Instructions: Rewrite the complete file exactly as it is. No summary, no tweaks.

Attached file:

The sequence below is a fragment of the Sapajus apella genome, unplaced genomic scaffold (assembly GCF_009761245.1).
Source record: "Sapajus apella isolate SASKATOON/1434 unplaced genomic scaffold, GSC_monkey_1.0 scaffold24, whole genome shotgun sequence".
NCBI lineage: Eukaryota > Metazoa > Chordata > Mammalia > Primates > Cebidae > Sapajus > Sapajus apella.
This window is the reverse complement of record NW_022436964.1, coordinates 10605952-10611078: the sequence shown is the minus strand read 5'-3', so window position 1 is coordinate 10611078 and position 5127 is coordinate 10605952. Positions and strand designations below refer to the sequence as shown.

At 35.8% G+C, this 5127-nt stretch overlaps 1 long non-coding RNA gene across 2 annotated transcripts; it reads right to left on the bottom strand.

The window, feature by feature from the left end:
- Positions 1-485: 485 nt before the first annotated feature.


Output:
The sequence below is a fragment of the Sapajus apella genome, unplaced genomic scaffold (assembly GCF_009761245.1).
Source record: "Sapajus apella isolate SASKATOON/1434 unplaced genomic scaffold, GSC_monkey_1.0 scaffold24, whole genome shotgun sequence".
NCBI lineage: Eukaryota > Metazoa > Chordata > Mammalia > Primates > Cebidae > Sapajus > Sapajus apella.
This window is the reverse complement of record NW_022436964.1, coordinates 10605952-10611078: the sequence shown is the minus strand read 5'-3', so window position 1 is coordinate 10611078 and position 5127 is coordinate 10605952. Positions and strand designations below refer to the sequence as shown.

At 35.8% G+C, this 5127-nt stretch overlaps 1 long non-coding RNA gene across 2 annotated transcripts; it reads right to left on the bottom strand.

The window, feature by feature from the left end:
- Positions 1-485: 485 nt before the first annotated feature.